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C++ final specifier

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In Java, we can use final for a function to make sure that it cannot be overridden. We can also use final in Java to make sure that a class cannot be inherited. Similarly, the latest C++ standard C++ 11 added final. 
Use of final specifier in C++ 11: 
Sometimes you don’t want to allow derived class to override the base class’ virtual function. C++ 11 allows built-in facility to prevent overriding of virtual function using final specifier. 

Consider the following example which shows use of final specifier. This program fails in compilation. 

CPP

#include <iostream>
using namespace std;
 
class Base
{
public:
    virtual void myfun() final
    {
        cout << "myfun() in Base";
    }
};
class Derived : public Base
{
    void myfun()
    {
        cout << "myfun() in Derived\n";
    }
};
 
int main()
{
    Derived d;
    Base &b = d;
    b.myfun();
    return 0;
}

                    

Output: 

prog.cpp:14:10: error: virtual function ‘virtual void Derived::myfun()’
     void myfun()
          ^
prog.cpp:7:18: error: overriding final function ‘virtual void Base::myfun()’
     virtual void myfun() final 


2nd use of final specifier: 
final specifier in C++ 11 can also be used to prevent inheritance of class / struct. If a class or struct is marked as final then it becomes non inheritable and it cannot be used as base class/struct. 

The following program shows use of final specifier to make class non inheritable: 

CPP

#include <iostream>
class Base final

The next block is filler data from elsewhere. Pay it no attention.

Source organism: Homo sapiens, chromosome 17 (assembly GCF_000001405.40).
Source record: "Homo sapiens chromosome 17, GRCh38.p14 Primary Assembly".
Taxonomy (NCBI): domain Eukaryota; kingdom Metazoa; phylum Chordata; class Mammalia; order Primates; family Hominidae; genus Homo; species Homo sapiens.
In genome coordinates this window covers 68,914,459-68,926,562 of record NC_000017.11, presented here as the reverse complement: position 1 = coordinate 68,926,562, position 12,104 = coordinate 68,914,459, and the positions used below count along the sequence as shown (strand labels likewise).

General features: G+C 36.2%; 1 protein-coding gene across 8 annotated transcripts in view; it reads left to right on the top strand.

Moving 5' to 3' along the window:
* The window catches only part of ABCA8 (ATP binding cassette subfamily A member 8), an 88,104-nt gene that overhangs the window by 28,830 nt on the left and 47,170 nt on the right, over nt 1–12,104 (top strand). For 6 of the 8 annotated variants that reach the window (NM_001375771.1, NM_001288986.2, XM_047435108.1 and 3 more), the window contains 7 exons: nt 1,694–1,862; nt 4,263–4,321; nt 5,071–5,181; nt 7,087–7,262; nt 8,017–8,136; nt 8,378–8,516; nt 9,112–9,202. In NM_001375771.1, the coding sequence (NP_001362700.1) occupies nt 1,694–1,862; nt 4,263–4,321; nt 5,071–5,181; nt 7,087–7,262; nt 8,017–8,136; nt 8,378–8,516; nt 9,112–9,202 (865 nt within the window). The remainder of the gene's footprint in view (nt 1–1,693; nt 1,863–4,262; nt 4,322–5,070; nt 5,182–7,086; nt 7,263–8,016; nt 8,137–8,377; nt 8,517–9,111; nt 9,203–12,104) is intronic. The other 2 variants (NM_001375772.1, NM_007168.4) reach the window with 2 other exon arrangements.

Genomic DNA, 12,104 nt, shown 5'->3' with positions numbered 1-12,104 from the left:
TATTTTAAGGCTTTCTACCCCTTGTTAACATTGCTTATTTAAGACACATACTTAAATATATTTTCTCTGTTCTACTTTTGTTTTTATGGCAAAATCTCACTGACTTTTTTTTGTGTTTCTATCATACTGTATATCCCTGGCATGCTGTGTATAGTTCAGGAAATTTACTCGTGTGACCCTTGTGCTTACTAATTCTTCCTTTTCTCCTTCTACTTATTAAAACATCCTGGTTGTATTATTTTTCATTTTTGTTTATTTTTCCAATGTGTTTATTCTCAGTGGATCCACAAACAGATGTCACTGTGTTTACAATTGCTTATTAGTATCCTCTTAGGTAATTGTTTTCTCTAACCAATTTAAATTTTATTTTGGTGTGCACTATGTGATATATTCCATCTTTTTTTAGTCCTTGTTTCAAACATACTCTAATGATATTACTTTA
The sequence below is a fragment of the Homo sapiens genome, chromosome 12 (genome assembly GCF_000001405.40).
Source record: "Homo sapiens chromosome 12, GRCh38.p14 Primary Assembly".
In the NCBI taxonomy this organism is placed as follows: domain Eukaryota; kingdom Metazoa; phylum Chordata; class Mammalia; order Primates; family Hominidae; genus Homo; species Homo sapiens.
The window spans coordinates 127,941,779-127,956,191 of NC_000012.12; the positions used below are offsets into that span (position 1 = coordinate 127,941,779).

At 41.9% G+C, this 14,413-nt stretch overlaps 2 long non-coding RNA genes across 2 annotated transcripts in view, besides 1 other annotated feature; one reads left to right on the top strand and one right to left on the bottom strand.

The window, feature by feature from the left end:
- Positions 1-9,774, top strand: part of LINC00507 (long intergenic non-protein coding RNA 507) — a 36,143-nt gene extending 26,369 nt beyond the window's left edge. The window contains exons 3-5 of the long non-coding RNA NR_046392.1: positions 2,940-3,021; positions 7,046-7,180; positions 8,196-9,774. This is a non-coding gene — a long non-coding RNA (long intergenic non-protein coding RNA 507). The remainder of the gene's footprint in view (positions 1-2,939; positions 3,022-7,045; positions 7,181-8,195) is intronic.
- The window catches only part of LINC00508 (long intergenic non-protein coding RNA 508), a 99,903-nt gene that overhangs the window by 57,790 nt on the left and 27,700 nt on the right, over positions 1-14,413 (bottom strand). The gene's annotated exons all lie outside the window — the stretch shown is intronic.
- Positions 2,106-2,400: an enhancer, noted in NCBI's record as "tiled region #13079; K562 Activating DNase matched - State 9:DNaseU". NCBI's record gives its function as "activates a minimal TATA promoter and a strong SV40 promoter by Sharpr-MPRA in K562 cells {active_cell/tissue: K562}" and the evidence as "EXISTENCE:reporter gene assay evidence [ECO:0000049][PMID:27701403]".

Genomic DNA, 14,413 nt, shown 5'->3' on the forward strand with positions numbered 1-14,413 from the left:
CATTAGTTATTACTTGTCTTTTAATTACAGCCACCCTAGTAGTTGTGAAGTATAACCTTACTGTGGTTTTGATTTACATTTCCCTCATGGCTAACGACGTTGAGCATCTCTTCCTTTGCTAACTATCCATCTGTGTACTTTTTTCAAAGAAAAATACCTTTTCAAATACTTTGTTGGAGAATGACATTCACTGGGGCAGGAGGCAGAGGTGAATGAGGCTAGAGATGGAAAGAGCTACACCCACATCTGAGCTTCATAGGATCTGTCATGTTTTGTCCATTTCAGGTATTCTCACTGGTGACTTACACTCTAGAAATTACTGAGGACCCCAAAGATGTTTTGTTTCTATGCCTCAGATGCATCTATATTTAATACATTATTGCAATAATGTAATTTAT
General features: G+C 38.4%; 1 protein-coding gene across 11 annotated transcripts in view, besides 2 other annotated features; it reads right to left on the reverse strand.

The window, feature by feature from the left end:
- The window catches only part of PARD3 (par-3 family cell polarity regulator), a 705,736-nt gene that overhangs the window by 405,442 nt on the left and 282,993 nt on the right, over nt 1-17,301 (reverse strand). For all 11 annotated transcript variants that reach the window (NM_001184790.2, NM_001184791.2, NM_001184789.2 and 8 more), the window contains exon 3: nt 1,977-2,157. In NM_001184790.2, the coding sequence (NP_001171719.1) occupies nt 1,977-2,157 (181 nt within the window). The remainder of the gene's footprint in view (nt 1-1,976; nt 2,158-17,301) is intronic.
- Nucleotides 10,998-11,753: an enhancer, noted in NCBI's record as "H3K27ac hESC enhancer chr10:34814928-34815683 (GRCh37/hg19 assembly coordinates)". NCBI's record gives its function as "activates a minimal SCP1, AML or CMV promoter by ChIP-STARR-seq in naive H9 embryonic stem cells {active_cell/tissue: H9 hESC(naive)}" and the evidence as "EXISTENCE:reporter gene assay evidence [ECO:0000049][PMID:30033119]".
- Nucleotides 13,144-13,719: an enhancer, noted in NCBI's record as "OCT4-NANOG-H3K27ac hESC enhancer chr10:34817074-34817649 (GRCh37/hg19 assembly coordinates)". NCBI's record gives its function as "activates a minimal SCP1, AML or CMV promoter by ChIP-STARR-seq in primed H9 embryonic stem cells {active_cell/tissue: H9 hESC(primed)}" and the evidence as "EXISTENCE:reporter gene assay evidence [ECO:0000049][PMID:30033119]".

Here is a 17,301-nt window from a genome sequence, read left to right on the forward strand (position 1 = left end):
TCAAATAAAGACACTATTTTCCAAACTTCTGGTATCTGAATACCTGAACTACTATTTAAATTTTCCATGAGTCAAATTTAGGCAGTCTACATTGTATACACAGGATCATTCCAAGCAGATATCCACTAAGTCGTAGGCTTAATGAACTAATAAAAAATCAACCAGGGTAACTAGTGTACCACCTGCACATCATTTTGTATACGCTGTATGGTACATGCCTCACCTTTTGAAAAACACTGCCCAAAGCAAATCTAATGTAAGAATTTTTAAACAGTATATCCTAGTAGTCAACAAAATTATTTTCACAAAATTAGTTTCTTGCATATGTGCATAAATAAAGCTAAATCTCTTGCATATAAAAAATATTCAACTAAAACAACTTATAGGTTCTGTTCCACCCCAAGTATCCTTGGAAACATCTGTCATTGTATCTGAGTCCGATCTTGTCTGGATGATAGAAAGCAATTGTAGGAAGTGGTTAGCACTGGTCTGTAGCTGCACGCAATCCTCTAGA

{
};
 
class Derived : public Base
{
};
 
int main()
{
    Derived d;
    return 0;
}

                    

Output: 

error: cannot derive from ‘final’ base ‘Base’ in derived type ‘Derived’
 class Derived : public Base


final in C++ 11 vs in Java 
Note that use of final specifier in C++ 11 is same as in Java but Java uses final before the class name while final specifier is used after the class name in C++ 11. Same way Java uses final keyword in the beginning of method definition (Before the return type of method) but C++ 11 uses final specifier after the function name.
 

CPP

class Test
{
    final void fun()// use of final in Java
    { }
}
class Test
{
public:
    virtual void fun() final //use of final in C++ 11
    {}
};

                    

Unlike Java, final is not a keyword in C++ 11. final has meaning only when used in above contexts, otherwise it’s just an identifier. 
One possible reason to not make final a keyword is to ensure backward compatibility. There may exist production codes which use final for other purposes. For example the following program compiles and runs without error. 
 

CPP

#include <iostream>
using namespace std;
 
int main()
{
    int final = 20;
    cout << final;
    return 0;
}

                    

Output: 

20


In java, final can also be used with variables to make sure that a value can only be assigned once. this use of final is not there in C++ 11.
This article is contributed Meet Pravasi.
 



Last Updated : 03 Nov, 2020
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